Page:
I see some footballers now and it seems really rude when they scribble on a piece of paper without even looking at their fans. I remember one fan even getting me to sign a baby’s bib. There were also requests to sign parts of the body I shouldn’t really see…
In fairness, even away from home the opposition fans were also very good to me. I didn’t get a lot of animosity. Spurs fans even used to ask me to sign for a ‘proper club’.
I was talkative, I loved the banter with the crowd. I’m a natural joker, I love making people smile. I was also pretty consistent – the fans knew what they were going to get from me.
I just wish I had won more than the one trophy for them when I was at the Club. The 1987 Littlewoods Cup final – when we beat Liverpool 2-1 despite Ian Rush scoring first – was a magnificent day. When Rushie scored first they never lost – that spanned something like 110 games.
But Charlie Nicholas popped up with two goals – two of the softest goals I think have ever been scored, but who cares? – and we won the cup.
It was our first trophy for eight years and meant the world. I got loads of fans letters saying such lovely things although, typically, the one I remember was a fan criticising the fact I wore a silly hat when I picked up the trophy! Anyway, that is a day I will never forget. And it was for all you wonderful fans.
#3 Back in the toon
I left Arsenal during the 1988/89 title-winning season. Jim Smith – the Newcastle manager – signed me on a good wage of £1,500 a week and a nice signing on fee.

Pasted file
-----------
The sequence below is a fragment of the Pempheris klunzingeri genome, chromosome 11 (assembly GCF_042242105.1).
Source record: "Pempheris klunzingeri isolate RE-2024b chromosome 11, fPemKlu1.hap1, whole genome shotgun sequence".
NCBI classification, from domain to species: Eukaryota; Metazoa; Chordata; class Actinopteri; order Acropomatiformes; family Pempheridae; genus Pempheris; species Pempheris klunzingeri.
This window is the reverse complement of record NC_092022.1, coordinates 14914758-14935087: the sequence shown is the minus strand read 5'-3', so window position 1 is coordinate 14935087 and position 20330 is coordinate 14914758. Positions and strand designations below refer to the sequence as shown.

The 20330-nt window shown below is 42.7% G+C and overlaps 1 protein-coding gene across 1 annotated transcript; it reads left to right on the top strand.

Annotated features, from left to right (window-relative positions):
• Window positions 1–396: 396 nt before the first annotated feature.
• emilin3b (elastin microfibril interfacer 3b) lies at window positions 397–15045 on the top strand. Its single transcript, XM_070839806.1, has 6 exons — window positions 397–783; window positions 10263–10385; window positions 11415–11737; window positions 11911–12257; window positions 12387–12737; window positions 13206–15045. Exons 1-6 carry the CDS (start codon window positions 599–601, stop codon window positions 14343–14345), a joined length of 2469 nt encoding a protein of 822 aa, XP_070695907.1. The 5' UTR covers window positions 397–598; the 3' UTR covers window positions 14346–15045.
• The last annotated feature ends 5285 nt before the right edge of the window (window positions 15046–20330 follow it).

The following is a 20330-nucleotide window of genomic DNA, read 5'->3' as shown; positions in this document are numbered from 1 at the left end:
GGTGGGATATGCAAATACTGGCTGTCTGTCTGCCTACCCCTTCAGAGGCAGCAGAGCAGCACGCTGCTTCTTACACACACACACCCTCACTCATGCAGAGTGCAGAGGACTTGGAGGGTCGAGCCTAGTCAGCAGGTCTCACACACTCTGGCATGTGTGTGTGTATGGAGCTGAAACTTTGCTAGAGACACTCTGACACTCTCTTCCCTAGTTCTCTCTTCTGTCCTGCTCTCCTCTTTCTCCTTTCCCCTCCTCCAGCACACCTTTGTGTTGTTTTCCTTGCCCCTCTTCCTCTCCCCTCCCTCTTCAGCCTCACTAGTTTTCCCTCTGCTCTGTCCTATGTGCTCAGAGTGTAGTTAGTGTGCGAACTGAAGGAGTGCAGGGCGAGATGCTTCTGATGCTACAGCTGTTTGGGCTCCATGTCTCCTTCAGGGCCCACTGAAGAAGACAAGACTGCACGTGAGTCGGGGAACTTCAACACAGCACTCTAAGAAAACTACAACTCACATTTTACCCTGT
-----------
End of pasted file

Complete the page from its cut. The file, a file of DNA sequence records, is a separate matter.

It was a good move for me as it was clear my days at Arsenal were numbered.
My mum, God bless her, went all over the world to watch me. She even travelled to the 1986 Mexico World Cup on her own – when the airline realised she was my mum they bumped her up to Business Class.
But on this occasion she didn’t come. She was worried the Arsenal fans would boo me and she didn’t want to hear it. I should just say now she was the reason I made it as a pro. She did everything for me.
What an amazing, supportive mum I had. I miss her. She really pushed me. If I let a winger get one – just one – cross in she’d let me know about it. And some! I turned up and immediately said “Hello Boss” to George Graham before Perry Groves reminded me he wasn’t my Boss anymore.
Embarrassing. Then I nearly went into the Home dressing room – well, it had been my dressing room for eight years. I was so nervous as I ran out on to the pitch. I needn’t have been: 38,000 fans – from both sides – cheered my name and applauded me. Writing this down I still get emotional thinking about it.
And then I scored. For Newcastle. At Arsenal. Only for the referee to rule it out. Arsenal went on to win the game 1-0 – and later beat Liverpool 2-0 away to win the title. But if that goal had stood, Arsenal would not have won the league. It was the best disallowed ever – or should that be never? – scored.
In fact, if the goal had been scored now it WOULD have stood, because the rules have changed. It was disallowed because another player was offside – not me. These days he would have been deemed as not interfering with play. From a personal level, the whole day was fantastic.
But it was tinged with sadness as my mum wasn’t there to see it and she would have been so proud. We also later learned scores of Liverpool fans had died at Hillsborough that same afternoon. A truly awful end to a day I will never forget.